I loved it. It was like sculpture in motion. Instead of making it with clay, we were making it with our bodies, and I didn’t worry about whether the choreography we created said something important or even all held together; I could just have fun. Come second semester, I signed up for Modern I. Sometime that winter, I went to a dance performance in the old chapel in the center of campus, and one piece, choreographed and danced by students, knocked my socks off. The dancers moved across the stage with the intensity of army ants. They swarmed up scaffolds and seemed to come from everywhere. The whole building came alive. If I had taken those classes and had that experience two years earlier, I thought then, I probably would have created a different major, something combining dance and sculpture, choreographing sculpture through time.
Ever since then, every couple of years I’ve looked for a dance class nearby, but modern is hard to find. It’s usually jazz or ballet, or something called modern that looks more like what I think of as music-video dancing. (A student in my college’s dance program said that when dancers from other schools visited, the performances contrasted sharply. How so, I asked. “They smile all the time, like you’re never supposed to stop smiling while you’re dancing.” Our dancers smiled only if the dance called for smiling. We were Arty. I liked that.) I took a “Pilates dance” class but it was like doing all the warmups without ever getting to the creative bit. I was looking for something like what I’d done in college: dance not only as craft and exercise, but as art. When I moved to San Francisco a year and a half ago, I looked up dance classes and of course there are lots, but I didn’t feel like I had time for anything but my drawing class on my day off. But reading about Ailey and his company has inspired me to do two things: buy tickets to the Dance Mission Theater for this weekend, and go to a modern dance class this Monday.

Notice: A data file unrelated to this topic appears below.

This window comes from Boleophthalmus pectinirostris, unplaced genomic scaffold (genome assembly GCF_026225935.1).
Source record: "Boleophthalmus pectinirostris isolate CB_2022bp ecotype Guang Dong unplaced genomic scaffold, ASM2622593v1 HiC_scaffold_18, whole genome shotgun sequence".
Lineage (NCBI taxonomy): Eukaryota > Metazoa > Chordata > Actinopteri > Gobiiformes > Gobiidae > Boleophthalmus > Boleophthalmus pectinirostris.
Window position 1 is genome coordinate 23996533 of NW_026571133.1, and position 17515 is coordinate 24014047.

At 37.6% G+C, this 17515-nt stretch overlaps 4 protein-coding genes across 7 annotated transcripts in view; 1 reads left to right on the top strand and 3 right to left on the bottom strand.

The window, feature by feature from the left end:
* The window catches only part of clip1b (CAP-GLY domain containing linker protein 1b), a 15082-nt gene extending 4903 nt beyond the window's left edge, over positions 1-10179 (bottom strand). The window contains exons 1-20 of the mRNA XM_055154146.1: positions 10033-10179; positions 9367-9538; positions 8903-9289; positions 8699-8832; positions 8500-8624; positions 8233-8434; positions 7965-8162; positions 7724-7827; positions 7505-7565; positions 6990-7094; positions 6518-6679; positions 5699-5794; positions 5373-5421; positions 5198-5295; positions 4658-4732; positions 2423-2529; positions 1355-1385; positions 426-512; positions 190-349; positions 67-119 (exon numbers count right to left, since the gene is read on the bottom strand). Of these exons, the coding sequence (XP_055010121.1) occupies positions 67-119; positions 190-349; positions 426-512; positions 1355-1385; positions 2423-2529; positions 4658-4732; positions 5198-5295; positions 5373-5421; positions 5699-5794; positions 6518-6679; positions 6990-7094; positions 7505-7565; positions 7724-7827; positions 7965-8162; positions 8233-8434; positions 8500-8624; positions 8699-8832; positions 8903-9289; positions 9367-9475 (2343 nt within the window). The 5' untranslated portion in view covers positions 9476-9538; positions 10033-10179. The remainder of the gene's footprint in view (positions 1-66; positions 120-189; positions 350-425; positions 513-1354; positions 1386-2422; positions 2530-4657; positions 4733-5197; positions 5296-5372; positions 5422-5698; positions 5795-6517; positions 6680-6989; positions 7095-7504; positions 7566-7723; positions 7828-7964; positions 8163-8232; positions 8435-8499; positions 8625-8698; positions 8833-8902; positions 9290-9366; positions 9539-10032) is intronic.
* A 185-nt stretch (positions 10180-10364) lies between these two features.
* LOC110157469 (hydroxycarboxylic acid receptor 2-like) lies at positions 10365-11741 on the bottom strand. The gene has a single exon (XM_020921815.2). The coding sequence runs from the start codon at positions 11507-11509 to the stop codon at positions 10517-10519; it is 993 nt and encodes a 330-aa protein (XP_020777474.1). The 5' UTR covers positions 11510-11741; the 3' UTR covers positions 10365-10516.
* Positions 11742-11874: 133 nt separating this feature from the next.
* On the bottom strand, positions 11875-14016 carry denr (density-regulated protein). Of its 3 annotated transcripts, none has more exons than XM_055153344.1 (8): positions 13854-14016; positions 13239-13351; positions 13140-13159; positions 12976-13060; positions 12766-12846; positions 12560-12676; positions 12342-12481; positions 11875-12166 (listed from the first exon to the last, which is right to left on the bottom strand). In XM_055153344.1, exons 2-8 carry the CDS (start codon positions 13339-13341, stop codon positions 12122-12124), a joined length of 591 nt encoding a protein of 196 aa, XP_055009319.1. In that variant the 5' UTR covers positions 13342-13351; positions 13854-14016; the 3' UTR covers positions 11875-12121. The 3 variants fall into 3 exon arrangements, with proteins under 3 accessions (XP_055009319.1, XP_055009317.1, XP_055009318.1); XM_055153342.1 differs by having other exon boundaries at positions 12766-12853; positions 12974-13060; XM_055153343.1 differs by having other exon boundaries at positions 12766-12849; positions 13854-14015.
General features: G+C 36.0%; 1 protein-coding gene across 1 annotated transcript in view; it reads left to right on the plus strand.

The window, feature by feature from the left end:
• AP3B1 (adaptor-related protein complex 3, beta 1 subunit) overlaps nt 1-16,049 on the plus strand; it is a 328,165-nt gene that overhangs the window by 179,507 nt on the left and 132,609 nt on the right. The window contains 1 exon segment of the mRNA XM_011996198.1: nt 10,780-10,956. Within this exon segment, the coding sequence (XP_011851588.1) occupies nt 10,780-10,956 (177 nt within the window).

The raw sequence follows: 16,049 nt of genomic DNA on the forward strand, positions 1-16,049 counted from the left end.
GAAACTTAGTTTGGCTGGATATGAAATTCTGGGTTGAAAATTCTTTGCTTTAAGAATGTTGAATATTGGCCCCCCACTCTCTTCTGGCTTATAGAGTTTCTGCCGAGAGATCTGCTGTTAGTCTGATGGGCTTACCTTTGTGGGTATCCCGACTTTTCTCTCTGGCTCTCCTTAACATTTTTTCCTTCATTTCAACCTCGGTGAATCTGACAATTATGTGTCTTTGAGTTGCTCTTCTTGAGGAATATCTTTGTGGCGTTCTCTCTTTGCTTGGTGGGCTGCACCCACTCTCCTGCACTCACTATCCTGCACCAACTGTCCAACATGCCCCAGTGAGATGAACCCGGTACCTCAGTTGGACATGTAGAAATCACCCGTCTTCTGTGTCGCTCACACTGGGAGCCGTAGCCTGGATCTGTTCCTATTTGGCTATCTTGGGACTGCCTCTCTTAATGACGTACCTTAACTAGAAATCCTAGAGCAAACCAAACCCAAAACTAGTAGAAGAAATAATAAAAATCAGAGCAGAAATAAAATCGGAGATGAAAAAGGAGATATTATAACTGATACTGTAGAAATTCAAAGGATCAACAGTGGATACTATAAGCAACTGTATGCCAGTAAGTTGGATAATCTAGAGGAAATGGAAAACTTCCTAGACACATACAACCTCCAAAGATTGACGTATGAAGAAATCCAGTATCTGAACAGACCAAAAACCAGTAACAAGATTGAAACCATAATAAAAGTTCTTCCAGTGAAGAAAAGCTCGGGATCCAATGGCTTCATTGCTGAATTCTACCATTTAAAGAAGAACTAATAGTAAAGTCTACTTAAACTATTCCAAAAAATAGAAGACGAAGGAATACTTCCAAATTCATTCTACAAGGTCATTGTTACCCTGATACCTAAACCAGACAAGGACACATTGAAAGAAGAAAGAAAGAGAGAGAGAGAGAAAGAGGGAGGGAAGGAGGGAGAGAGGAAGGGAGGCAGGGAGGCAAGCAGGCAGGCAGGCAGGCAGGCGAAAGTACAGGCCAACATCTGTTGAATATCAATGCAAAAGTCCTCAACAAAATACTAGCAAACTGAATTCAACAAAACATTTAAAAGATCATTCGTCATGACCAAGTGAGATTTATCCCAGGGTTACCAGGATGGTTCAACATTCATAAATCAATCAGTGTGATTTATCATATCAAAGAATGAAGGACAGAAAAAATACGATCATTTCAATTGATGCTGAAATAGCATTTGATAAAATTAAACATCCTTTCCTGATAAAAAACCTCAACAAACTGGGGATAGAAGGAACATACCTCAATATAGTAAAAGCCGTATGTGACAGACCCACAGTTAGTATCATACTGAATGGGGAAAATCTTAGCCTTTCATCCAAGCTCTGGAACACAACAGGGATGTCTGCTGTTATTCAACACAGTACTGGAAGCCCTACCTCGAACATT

Black History Month, day 23
Who am I kidding. This letter is for everyone: for those who were meant to perish and for those whose innocence is indicted here because it is the “innocence” of those who do not wish to see.
My father and my sweetie both spoke this week of the importance of James Baldwin to them, naming him when I asked people for their favorite African American writers. Now I’ve gotten to a passage in Michelle Alexander’s The New Jim Crow quoting from The Fire Next Time, a book I haven’t read since American Lit, in 11th grade. Baldwin is writing to his nephew.